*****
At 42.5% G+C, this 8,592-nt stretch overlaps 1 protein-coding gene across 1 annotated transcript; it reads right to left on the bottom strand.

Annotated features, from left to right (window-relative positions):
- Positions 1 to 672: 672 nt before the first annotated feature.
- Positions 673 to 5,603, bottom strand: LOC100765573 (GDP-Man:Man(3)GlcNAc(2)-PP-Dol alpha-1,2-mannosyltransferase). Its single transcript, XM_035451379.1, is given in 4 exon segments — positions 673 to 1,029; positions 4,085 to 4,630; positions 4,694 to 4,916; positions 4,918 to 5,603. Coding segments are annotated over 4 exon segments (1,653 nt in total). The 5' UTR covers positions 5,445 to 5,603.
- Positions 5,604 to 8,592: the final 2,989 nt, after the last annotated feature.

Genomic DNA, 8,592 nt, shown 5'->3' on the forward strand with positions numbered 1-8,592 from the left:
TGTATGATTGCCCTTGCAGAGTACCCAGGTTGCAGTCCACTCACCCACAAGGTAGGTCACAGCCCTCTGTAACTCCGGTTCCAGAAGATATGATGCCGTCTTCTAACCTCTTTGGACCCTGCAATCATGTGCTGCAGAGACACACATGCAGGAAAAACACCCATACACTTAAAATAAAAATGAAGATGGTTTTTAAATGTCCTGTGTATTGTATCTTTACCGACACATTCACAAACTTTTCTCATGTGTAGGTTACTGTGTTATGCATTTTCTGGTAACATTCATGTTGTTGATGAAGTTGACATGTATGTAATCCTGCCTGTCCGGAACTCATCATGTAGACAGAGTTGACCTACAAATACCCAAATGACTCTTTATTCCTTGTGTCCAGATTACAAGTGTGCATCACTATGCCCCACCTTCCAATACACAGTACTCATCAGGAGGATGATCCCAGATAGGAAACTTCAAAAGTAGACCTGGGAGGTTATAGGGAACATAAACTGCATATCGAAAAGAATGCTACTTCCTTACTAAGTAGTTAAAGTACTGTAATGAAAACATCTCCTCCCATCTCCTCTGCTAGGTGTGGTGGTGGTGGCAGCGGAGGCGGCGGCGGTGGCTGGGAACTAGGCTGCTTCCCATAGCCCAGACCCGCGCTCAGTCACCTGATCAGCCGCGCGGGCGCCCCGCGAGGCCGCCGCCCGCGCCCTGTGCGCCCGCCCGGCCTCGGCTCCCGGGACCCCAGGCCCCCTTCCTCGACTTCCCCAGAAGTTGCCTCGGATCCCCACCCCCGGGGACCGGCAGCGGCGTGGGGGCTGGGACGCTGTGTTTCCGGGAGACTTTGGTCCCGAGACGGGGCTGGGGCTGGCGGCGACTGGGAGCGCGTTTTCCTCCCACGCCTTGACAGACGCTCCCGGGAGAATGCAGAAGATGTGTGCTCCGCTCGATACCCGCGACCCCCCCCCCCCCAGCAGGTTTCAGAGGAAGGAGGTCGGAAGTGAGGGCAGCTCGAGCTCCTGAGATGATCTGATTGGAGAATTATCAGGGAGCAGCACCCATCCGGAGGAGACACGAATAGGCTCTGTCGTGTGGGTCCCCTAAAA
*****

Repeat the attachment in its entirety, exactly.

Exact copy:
At 42.5% G+C, this 8,592-nt stretch overlaps 1 protein-coding gene across 1 annotated transcript; it reads right to left on the bottom strand.

Annotated features, from left to right (window-relative positions):
- Positions 1 to 672: 672 nt before the first annotated feature.
- Positions 673 to 5,603, bottom strand: LOC100765573 (GDP-Man:Man(3)GlcNAc(2)-PP-Dol alpha-1,2-mannosyltransferase). Its single transcript, XM_035451379.1, is given in 4 exon segments — positions 673 to 1,029; positions 4,085 to 4,630; positions 4,694 to 4,916; positions 4,918 to 5,603. Coding segments are annotated over 4 exon segments (1,653 nt in total). The 5' UTR covers positions 5,445 to 5,603.
- Positions 5,604 to 8,592: the final 2,989 nt, after the last annotated feature.

Genomic DNA, 8,592 nt, shown 5'->3' on the forward strand with positions numbered 1-8,592 from the left:
TGTATGATTGCCCTTGCAGAGTACCCAGGTTGCAGTCCACTCACCCACAAGGTAGGTCACAGCCCTCTGTAACTCCGGTTCCAGAAGATATGATGCCGTCTTCTAACCTCTTTGGACCCTGCAATCATGTGCTGCAGAGACACACATGCAGGAAAAACACCCATACACTTAAAATAAAAATGAAGATGGTTTTTAAATGTCCTGTGTATTGTATCTTTACCGACACATTCACAAACTTTTCTCATGTGTAGGTTACTGTGTTATGCATTTTCTGGTAACATTCATGTTGTTGATGAAGTTGACATGTATGTAATCCTGCCTGTCCGGAACTCATCATGTAGACAGAGTTGACCTACAAATACCCAAATGACTCTTTATTCCTTGTGTCCAGATTACAAGTGTGCATCACTATGCCCCACCTTCCAATACACAGTACTCATCAGGAGGATGATCCCAGATAGGAAACTTCAAAAGTAGACCTGGGAGGTTATAGGGAACATAAACTGCATATCGAAAAGAATGCTACTTCCTTACTAAGTAGTTAAAGTACTGTAATGAAAACATCTCCTCCCATCTCCTCTGCTAGGTGTGGTGGTGGTGGCAGCGGAGGCGGCGGCGGTGGCTGGGAACTAGGCTGCTTCCCATAGCCCAGACCCGCGCTCAGTCACCTGATCAGCCGCGCGGGCGCCCCGCGAGGCCGCCGCCCGCGCCCTGTGCGCCCGCCCGGCCTCGGCTCCCGGGACCCCAGGCCCCCTTCCTCGACTTCCCCAGAAGTTGCCTCGGATCCCCACCCCCGGGGACCGGCAGCGGCGTGGGGGCTGGGACGCTGTGTTTCCGGGAGACTTTGGTCCCGAGACGGGGCTGGGGCTGGCGGCGACTGGGAGCGCGTTTTCCTCCCACGCCTTGACAGACGCTCCCGGGAGAATGCAGAAGATGTGTGCTCCGCTCGATACCCGCGACCCCCCCCCCCCCAGCAGGTTTCAGAGGAAGGAGGTCGGAAGTGAGGGCAGCTCGAGCTCCTGAGATGATCTGATTGGAGAATTATCAGGGAGCAGCACCCATCCGGAGGAGACACGAATAGGCTCTGTCGTGTGGGTCCCCTAAAA